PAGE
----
Background: Exposure to naphthalene, an IARC-classified possible carcinogen and polycyclic aromatic hydrocarbon (PAH), is widespread, though resulting health effects are poorly understood. Metabolites of naphthalene, 1- and 2-naphthol, are measurable in urine and are biomarkers of personal exposure. Chromosomal aberrations (CAs), including translocations, are established markers of cancer risk and a bio-dosimeter of clastogenic exposures. Although prenatal (maternal) PAH exposure predicts CAs in cord blood, few studies have examined CAs in school-age children and none has examined their association with metabolites of specific PAHs.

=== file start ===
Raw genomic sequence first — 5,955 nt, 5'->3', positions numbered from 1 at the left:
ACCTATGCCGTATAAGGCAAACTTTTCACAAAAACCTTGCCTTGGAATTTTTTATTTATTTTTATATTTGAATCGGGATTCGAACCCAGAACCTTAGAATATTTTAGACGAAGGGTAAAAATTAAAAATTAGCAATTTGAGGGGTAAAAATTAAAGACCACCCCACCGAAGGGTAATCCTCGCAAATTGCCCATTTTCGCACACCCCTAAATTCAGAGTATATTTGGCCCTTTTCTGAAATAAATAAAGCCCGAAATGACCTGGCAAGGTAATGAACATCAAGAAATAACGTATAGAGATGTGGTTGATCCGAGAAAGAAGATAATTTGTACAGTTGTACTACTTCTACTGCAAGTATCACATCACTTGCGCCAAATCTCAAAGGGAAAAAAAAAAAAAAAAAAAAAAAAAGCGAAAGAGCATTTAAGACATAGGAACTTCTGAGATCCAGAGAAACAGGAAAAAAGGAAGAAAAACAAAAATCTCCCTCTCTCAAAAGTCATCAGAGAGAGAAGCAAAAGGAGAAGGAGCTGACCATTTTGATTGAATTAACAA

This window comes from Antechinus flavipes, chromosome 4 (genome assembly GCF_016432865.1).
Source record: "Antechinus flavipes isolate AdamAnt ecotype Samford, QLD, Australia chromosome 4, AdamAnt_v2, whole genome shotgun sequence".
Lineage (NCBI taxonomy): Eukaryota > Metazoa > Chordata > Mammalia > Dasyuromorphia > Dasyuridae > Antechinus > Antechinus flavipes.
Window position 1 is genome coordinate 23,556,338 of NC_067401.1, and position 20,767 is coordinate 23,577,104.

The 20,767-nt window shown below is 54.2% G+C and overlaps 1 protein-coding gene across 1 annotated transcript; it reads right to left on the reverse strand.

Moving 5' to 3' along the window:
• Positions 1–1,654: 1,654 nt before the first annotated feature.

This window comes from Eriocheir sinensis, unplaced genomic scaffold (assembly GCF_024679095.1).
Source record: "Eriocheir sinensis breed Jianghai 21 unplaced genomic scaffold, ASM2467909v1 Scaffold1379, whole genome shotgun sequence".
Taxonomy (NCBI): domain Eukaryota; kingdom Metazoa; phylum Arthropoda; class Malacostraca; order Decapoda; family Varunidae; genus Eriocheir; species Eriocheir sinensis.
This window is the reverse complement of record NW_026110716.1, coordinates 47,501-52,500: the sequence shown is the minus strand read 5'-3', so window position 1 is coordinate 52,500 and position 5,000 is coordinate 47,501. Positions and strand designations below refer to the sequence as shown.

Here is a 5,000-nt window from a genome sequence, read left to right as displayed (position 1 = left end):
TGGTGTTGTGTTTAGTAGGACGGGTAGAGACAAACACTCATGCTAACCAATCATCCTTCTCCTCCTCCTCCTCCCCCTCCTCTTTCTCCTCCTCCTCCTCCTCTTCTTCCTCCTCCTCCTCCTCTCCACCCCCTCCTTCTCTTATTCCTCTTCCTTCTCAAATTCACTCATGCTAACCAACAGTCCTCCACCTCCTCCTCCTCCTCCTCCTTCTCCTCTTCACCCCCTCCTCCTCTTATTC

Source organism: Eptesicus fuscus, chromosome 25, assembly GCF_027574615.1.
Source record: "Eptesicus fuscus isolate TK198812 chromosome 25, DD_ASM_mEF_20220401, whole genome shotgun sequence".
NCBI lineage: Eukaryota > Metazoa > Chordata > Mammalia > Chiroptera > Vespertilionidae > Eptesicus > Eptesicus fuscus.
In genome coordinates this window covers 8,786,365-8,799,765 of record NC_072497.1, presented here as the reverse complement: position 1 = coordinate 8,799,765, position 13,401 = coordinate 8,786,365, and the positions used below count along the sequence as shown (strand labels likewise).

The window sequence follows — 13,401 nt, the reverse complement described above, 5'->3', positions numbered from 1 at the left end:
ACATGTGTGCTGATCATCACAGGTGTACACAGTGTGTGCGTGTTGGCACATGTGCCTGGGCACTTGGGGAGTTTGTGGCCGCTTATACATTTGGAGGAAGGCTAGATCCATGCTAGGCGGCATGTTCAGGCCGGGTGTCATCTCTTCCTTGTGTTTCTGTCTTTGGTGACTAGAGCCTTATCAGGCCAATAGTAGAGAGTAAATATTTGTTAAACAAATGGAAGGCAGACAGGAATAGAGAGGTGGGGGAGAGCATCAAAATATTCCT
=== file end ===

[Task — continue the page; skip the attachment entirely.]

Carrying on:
Methods: Using Whole Chromosome Paint Fluorescent in Situ Hybridization, we documented CAs including translocations, in 113 five year old urban minority children and examined their association with concurrent concentrations of PAH metabolites measured in urine.
Results: We report that in lymphocytes, the occurrence and frequency of CAs including translocations are associated with levels of urinary 1- and 2-naphthol. When doubling the levels of urinary naphthols, gender-adjusted Odds Ratio (OR) for CAs are 1.63 (95%CI: 1.21, 2.19) and 1.44 (95%CI: 1.02, 2.04) for 1-and 2-naphthol respectively; and for translocations: OR=1.55 (95%CI: 1.11-2.17) and 1.92 (95%CI: 1.20-3.08) for 1- and 2-naphthol respectively.
Conclusion: Our results demonstrate that markers of exposure to naphthalene in children are associated with translocations in a dose related manner, and that naphthalene may be a clastogen.